Why a medical expert embraced tobacco harm reduction


A biomedical research expert who has attended to numerous patients suffering from smoking-related heart and lung conditions is now a leading advocate of tobacco harm reduction in Australia.

Dr. Alex Wodak has worked as a doctor in hospitals since 1971.  “Inevitably that meant seeing a lot of patients with terminal smoking-related heart or lung conditions or cancers. That sparked my interest in public health and prevention,” he says.

He was involved in biomedical research on alcoholic liver disease in London from 1980 to 1982.  Since then, he has become more interested in public health approach to alcohol, tobacco, prescription and illicit drugs.\

When he returned to Australia in 1982, he was increasingly immersed in HIV prevention, especially in trying to reduce transmission among people who inject drugs. “That made me a strong supporter of harm reduction,” he says.

“As a doctor I have led a somewhat privileged life. But my work has brought me into close contact with people who were homeless, others who were billionaires, and many who were in between. The overwhelming majority of people want to lead healthier lives but many lack the means to improve. To help people lead healthier lives, it’s critical to make healthy choices attractive, easy, affordable and enjoyable,” he says.

Dr. Wodak believes that nudging people from unhealthy to healthy choices is much more effective than hitting them over the head with a baseball bat.

“Medicine is very eclectic and very pragmatic. What matters is to ‘add years to life and life to years’. That is, to increase life expectancy while also improving the quality of people’s lives. As poor people have much poorer health, harm reduction requires that we emphasize improving social and economic conditions of poor people in order to maximize gains in life expectancy and quality of life. Whether gains are achieved around the Cabinet table or around the operating table is irrelevant,” he says.

In 1992, Dr. Wodak helped put a program together for the International Harm Reduction Association conference in Melbourne which included inviting Prof. Michael Russell to talk about harm reduction for tobacco. The late professor, psychiatrist and public health expert is considered a pioneer in the study of tobacco dependence and the development of treatments to help smokers quit.

Dr. Wodak says that is when he started his advocacy on harm reduction.  “But tobacco in Australia was the territory of ‘tobacco control’. There wasn’t much for me to do until tobacco harm reduction became so much more effective. I have been working on tobacco harm reduction very actively since 2016,” he says.

Dr. Wodak, who now serves as emeritus consultant for Alcohol and Drug Service at St. Vincent’s Hospital, is a director of the Australian Tobacco Harm Reduction Association.

He explains that tobacco harm reduction involves policies and programs that aim to reduce the health, social and economic costs of tobacco without necessarily reducing consumption. Most of these costs, involving more than 7 million people globally every year, are due to people smoking cigarettes, he says.

“Harm reduction also involves some very important values. It is non-judgmental. Harm reduction is also inclusive, recognizing that people with problematic drug use must always be part of the solution,” he says.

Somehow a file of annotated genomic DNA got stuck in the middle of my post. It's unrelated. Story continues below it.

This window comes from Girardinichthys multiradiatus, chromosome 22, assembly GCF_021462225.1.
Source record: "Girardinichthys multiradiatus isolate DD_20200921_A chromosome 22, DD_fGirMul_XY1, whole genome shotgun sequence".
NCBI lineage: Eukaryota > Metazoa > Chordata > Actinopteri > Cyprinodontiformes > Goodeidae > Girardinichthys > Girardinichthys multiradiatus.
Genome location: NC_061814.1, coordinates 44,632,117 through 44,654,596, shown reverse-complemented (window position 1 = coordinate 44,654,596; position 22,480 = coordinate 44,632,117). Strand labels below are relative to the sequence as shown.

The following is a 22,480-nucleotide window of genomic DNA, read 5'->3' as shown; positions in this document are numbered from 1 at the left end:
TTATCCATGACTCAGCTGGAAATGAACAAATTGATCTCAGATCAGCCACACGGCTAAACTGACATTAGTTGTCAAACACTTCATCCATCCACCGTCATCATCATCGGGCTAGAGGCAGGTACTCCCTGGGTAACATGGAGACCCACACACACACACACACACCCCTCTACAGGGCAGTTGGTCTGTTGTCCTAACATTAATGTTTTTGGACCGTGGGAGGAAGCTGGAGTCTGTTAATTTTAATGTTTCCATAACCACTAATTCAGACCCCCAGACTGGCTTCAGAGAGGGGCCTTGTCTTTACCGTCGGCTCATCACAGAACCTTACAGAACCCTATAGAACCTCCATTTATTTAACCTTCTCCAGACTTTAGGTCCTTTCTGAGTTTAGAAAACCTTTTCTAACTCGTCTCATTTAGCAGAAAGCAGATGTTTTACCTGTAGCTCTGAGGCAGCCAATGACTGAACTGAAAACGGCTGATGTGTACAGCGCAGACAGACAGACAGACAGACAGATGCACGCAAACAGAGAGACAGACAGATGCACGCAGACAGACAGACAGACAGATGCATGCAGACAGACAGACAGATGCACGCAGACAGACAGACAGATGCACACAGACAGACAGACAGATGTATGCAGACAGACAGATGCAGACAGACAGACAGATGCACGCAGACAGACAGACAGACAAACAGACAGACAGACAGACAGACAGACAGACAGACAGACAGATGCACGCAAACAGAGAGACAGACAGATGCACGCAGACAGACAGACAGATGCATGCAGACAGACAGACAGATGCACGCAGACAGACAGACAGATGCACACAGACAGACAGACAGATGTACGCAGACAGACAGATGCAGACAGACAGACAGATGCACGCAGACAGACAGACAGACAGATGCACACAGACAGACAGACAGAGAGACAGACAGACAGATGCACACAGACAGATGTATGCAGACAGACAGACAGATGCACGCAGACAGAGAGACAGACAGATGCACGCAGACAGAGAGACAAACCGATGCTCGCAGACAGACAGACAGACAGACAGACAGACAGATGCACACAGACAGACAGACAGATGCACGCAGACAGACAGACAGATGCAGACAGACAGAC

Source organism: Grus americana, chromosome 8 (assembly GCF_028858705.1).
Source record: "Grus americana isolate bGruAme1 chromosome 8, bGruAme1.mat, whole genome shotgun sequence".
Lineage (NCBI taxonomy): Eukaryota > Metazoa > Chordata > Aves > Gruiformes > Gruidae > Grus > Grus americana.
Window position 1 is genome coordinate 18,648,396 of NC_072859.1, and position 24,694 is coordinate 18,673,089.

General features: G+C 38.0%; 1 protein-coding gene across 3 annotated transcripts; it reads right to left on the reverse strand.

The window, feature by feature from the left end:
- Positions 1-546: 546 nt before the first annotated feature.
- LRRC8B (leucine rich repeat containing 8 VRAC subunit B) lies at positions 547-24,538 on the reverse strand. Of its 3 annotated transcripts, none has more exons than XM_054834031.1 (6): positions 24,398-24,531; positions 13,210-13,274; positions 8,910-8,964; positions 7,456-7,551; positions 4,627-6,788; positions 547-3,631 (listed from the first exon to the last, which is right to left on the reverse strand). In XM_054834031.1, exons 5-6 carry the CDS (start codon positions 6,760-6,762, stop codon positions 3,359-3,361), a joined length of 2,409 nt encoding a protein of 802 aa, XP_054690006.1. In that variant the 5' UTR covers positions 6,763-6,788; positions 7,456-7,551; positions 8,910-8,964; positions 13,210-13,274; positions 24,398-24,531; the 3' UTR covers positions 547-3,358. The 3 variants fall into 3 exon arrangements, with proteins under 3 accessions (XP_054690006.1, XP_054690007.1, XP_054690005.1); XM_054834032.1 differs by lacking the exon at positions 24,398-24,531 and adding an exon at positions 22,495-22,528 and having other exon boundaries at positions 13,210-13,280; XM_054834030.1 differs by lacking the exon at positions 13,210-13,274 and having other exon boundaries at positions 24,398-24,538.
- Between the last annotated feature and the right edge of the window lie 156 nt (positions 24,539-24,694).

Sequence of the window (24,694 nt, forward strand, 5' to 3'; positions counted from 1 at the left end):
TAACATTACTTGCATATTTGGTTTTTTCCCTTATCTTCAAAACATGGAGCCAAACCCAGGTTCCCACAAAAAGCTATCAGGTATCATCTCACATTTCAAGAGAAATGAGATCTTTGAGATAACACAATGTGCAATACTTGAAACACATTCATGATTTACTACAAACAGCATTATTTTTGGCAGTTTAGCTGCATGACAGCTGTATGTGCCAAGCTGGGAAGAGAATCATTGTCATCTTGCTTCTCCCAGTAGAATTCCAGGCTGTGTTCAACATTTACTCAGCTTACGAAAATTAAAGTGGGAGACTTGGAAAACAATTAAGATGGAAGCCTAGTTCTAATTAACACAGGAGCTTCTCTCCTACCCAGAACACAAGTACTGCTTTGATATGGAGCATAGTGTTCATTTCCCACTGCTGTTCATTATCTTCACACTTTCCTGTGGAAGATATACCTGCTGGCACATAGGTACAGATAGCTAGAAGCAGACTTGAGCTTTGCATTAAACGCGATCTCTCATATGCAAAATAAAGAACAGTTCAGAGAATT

He says harm reduction values incremental improvements and recognizes that multiple incremental improvements rather than few heroic leaps are much more common in individuals as well as in policy change. Harm reduction is also evidence-based and human rights-based, he says.

“Harm reduction seeks benefits not just for people using drugs, but also for their families and communities. Harm reduction requires that we do what we can to reform policies that increase harm,” he says.

Dr. Wodak says the merits of harm reduction do not diminish despite the threat of the global pandemic.  “Pandemics come and go. There were pandemics before COVID-19 and unfortunately there will also be pandemics after COVID-19. Of course, they are very serious. But they don’t change the importance of trying to reduce the dreadful toll from smoking globally and in my own country of Australia,” he says.

In fact, COVID-19 has emphasized the importance of paying close attention to public health and also reminded the people that focused governments can do a lot of good, while the laissez-faire approach to serious problems is extremely risky,” he says.

Unfortunately, there are barriers that slow down the acceptance of tobacco harm reduction including opposition from several groups.  “When advocacy for methadone treatment, needle syringe programs and drug consumption rooms started, we faced vigorous resistance for very many years. We faced mud-slinging and inaccurate representation of research. Research was funded to strengthen the arguments of harm reduction opponents. It is really a battle between harm reduction and prohibition,” he says.

“Harm reduction opponents cannot come to terms with the fact that over one billion people on the planet want to consume nicotine. So they make absurd arguments trying to justify severe restrictions on much less risky options such as vaping, heated tobacco products, snus or tobacco pouches while deadly cigarettes remain much more available,” says Dr. Wodak.

He acknowledges that smokers and vapers are under siege at the moment, and it is up to them to prove their critics wrong.

“Tobacco harm reduction will have to fight a much longer and more difficult battle. Politicians have to hear from smokers and vapers why tobacco harm reduction is so important to them. Smokers who have switched to tobacco harm reduction should try to persuade their friends who still smoke to also switch. Harm reduction wins most of its battles, but it often takes a very long time,” says Dr. Wodak.

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